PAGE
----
Hydra is a great tool for Rails development as it can distribute your tests to remote machines. In my current project, we’re running Ruby 1.9.1 on Rails edge with RSpec 2.0 beta so not everything works right all the time.
The biggest culprit is having Heroku attempt to install our development and test gems. In particular, if you list gem ‘hydra’ within your Gemfile for Heroku - rake no longer works. You get a helpful message like this:
% heroku rake routes --app your-app
/disk1/home/slugs/192557_b2246d5_db92/mnt/.bundle/gems/gems/rake-0.8.7/lib/rake.rb:32: warning: already initialized constant RAKEVERSION
/disk1/home/slugs/192557_b2246d5_db92/mnt/.bundle/gems/gems/rake-0.8.7/lib/rake/alt_system.rb:32: warning: already initialized constant WINDOWS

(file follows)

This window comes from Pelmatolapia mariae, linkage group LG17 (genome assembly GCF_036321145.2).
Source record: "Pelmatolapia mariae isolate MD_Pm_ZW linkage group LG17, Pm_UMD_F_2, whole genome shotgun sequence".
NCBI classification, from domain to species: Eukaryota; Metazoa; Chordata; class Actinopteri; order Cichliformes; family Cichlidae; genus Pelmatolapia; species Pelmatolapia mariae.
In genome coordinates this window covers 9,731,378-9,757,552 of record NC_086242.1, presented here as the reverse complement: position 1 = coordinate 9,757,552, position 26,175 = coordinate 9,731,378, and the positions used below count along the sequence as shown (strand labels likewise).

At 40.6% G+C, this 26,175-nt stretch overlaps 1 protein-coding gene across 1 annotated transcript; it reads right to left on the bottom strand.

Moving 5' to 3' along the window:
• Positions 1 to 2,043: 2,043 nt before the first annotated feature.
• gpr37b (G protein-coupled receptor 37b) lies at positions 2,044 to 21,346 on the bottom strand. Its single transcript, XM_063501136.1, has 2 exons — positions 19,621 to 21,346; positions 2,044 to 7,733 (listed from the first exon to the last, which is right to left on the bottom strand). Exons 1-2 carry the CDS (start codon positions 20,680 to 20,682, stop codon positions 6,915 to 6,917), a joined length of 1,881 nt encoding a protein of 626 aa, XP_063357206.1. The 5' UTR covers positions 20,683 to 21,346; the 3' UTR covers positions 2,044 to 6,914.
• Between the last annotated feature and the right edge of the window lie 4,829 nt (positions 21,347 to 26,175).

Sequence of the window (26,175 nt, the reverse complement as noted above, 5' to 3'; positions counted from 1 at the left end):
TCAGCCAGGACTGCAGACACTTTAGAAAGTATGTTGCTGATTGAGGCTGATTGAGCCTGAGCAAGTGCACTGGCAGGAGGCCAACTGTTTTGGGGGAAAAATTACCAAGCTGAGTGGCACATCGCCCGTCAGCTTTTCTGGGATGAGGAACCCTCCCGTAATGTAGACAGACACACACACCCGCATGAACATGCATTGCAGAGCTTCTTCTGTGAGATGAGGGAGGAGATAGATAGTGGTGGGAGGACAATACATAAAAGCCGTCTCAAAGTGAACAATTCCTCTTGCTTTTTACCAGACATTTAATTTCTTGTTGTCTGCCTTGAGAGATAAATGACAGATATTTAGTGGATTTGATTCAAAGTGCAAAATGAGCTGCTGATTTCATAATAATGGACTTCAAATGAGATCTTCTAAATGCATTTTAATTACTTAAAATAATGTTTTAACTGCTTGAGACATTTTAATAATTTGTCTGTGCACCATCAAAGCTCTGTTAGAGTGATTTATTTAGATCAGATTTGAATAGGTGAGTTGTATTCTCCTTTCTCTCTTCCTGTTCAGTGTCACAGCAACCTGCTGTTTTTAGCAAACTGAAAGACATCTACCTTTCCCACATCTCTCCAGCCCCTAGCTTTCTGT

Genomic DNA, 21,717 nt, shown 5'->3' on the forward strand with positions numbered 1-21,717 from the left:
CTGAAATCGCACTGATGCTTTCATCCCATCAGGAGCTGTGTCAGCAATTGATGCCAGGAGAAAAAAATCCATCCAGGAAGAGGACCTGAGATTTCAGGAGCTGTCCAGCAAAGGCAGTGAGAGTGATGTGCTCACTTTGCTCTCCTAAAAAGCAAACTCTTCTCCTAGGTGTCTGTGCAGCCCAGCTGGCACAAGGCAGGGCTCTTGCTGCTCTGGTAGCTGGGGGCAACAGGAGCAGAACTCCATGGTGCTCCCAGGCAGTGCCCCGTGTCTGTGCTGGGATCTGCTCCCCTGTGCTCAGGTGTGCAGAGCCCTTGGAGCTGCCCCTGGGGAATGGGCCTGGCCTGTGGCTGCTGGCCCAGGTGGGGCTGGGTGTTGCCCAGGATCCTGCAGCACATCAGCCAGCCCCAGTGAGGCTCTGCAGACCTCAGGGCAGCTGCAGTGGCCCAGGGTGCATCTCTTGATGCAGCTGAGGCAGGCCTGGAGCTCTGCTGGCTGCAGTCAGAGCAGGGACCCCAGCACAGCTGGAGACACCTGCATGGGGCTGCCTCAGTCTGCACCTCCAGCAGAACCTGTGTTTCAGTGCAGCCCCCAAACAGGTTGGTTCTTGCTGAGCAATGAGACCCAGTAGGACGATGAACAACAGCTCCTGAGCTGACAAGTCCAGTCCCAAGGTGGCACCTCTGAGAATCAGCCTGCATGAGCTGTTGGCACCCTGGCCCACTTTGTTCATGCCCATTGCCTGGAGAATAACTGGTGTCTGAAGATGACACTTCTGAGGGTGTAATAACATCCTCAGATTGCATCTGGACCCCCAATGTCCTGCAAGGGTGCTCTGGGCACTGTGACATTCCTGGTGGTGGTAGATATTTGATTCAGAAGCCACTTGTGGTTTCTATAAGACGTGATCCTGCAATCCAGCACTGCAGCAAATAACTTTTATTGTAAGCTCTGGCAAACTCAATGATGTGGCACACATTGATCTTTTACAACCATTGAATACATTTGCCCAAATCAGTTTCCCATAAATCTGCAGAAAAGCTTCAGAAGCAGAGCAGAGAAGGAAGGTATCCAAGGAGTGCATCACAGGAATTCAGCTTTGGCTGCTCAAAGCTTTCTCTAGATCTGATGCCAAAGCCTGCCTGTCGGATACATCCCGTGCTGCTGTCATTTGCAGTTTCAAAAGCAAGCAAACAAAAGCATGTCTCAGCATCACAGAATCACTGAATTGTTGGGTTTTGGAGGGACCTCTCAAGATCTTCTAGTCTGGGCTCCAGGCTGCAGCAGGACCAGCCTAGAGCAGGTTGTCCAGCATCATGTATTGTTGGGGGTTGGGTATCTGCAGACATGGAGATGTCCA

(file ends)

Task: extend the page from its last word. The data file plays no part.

WARNING: Possible conflict with Rake extension: String#ext already exists
WARNING: Possible conflict with Rake extension: String#pathmap already exists
/disk1/home/slugs/192557_b2246d5_db92/mnt/.bundle/gems/gems/rake-0.8.7/lib/rake.rb:404: warning: already initialized constant EMPTY_TASK_ARGS
/disk1/home/slugs/192557_b2246d5_db92/mnt/.bundle/gems/gems/rake-0.8.7/lib/rake.rb:452: warning: already initialized constant EMPTY
/disk1/home/slugs/192557_b2246d5_db92/mnt/.bundle/gems/gems/rake-0.8.7/lib/rake.rb:960: warning: already initialized constant RUBY_EXT
/disk1/home/slugs/192557_b2246d5_db92/mnt/.bundle/gems/gems/rake-0.8.7/lib/rake.rb:964: warning: already initialized constant RUBY
/disk1/home/slugs/192557_b2246d5_db92/mnt/.bundle/gems/gems/rake-0.8.7/lib/rake.rb:1033: warning: already initialized constant LN_SUPPORTED
/disk1/home/slugs/192557_b2246d5_db92/mnt/.bundle/gems/gems/rake-0.8.7/lib/rake.rb:1242: warning: already initialized constant ARRAY_METHODS